Dr. Candy Noltensmeyer presented her “Last Lecture” on Thursday, Nov. 18 after receiving the 2020 student-nominated Faculty of the Year Award.
Noltensmeyer is an associate professor of communication at Western and teaches a variety of courses in human communication focusing on theory, research methods, health, sexuality, interpersonal and small group concepts.
Noltensmeyer’s presentation was titled “This is Me: Authenticity, Inclusivity, and Connection in Relationships.” Her lecture focused on the interconnectedness between relationships and communication.
During her speech, Noltensmeyer discussed what it means to be vulnerable, and revealed her own vulnerabilities following an accident she had as a teenager.
The accident caused Noltensmeyer to suffer from second and third-degree burns on her body, leaving permanent scars that she is still recovering from almost 30 years later.
She shared this part of her life with the audience to illustrate how important vulnerability is in forming and maintaining relationships with others.
Noltensmeyer was inspired to speak on this topic because she wanted to connect with everyone in her audience.
“How we show up is how we make and keep our relationships, so I really wanted to talk to people about how we can be better at doing that and enrich our own lives in the process,” said Noltensmeyer.
Noltensmeyer focuses on researching the difficult parts of relationships in connection with other people.
One topic of her research she talks about in the classroom is the idea of stigmatizing conditions. Her interest in this concept comes from her own experience with stigmatization as a burn survivor.
“While not all of my students are burn survivors (thankfully), they also have their own stigmatizing experiences.”
She finds it beneficial to share her experience in a way that shows other people how they can manage their own stigmatizing experiences by engaging in them rather than hiding away.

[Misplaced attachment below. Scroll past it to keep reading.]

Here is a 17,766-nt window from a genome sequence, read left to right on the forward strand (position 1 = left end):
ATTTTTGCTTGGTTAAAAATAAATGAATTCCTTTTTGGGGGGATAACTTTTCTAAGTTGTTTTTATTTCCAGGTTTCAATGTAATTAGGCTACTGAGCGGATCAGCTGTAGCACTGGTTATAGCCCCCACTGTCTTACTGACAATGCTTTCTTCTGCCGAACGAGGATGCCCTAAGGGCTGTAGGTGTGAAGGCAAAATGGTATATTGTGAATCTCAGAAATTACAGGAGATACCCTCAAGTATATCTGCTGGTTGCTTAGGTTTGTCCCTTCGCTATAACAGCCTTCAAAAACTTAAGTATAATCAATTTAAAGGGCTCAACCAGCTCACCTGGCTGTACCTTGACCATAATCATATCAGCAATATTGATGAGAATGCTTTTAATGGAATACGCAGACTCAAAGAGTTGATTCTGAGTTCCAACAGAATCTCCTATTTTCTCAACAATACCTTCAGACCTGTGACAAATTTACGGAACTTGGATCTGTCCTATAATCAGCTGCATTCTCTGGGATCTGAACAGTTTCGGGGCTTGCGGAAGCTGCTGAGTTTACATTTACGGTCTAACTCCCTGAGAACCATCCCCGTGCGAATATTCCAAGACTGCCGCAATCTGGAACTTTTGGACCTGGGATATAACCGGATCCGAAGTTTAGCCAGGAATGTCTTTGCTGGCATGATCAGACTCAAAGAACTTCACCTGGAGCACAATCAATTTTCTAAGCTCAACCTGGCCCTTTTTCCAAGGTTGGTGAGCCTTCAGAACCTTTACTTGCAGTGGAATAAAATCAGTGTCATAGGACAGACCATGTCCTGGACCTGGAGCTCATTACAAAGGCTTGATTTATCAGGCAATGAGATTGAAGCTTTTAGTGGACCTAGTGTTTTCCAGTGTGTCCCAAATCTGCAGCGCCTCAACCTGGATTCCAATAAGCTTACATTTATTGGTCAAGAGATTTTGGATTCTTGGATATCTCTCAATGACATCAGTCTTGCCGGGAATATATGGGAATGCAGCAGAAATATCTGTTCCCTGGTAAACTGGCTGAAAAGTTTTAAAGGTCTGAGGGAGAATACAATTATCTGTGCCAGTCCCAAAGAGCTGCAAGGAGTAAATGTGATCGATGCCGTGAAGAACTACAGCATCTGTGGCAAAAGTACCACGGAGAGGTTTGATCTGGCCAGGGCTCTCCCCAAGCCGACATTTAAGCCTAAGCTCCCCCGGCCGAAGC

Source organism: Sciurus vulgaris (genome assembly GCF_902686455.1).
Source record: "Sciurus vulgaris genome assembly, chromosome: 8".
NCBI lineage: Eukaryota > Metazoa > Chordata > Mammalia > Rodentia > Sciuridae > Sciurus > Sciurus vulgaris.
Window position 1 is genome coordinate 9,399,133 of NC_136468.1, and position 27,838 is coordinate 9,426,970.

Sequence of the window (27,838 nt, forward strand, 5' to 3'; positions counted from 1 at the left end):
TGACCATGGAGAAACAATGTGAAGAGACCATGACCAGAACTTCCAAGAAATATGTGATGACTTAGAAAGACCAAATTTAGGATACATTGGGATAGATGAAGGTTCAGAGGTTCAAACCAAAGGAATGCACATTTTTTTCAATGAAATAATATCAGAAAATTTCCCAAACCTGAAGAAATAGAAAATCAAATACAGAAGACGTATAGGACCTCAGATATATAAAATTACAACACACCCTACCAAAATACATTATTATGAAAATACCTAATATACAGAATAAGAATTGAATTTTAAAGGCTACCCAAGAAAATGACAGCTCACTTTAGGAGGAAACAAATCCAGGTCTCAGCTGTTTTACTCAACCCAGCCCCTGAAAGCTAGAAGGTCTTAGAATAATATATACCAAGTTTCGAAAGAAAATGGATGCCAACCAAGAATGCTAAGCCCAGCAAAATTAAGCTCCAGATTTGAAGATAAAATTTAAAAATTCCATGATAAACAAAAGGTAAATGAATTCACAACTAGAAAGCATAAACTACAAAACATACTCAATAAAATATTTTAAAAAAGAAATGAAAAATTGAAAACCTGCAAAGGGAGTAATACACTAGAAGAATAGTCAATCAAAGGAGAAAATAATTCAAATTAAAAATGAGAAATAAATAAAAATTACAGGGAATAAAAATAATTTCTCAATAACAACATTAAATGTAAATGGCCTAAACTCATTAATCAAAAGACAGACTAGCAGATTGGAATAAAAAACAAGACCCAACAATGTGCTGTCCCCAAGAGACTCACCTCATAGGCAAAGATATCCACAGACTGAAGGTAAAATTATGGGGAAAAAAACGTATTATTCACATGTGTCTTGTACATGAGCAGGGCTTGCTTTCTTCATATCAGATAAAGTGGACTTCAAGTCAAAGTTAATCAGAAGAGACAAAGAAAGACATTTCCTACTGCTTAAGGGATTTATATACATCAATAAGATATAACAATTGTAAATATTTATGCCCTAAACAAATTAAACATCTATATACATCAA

“It’s okay to struggle. We’re not going to be perfect. We are all struggling through that. Seeing our struggles is a beautiful thing because it shows that we are real authentic people. We are beautifully imperfect,” said Noltensmeyer.
Previous students in Noltensmeyer’s classes found it fitting that she received the 2020 Faculty of the Year Award.
“[Dr. Noltensmeyer was] one of the most compassionate professors I’ve had! [She] brought Comm Theory to life,” said Waleed Kahlill, WCU 2021 graduate.
“She always has such fun engaging activities and will even do them with us!” said Sarah Medlin, WCU student.
“Candy is an exceptional educator. Her classes were incredibly perception-shifting,” said Drue Stinnett, 2019 Western graduate.
Noltensmeyer is passionate about making sure each of her students know that they are valued here at Western.
“I want people to feel heard and to feel like they belong here. I want to be a part of what makes people feel welcome,” said Noltensmeyer.
Noltensmeyer hopes the vulnerabilities and insight she shared during her Last Lecture will leave a lasting impact on the students, faculty, and community members who listened.
What’s next on the horizon for Noltensmeyer after winning this prestigious award and delivering her Last Lecture?
Noltensmeyer is excited about the possibility of creating a podcast within the Communication Department, and writing a book is not out of the question for her future.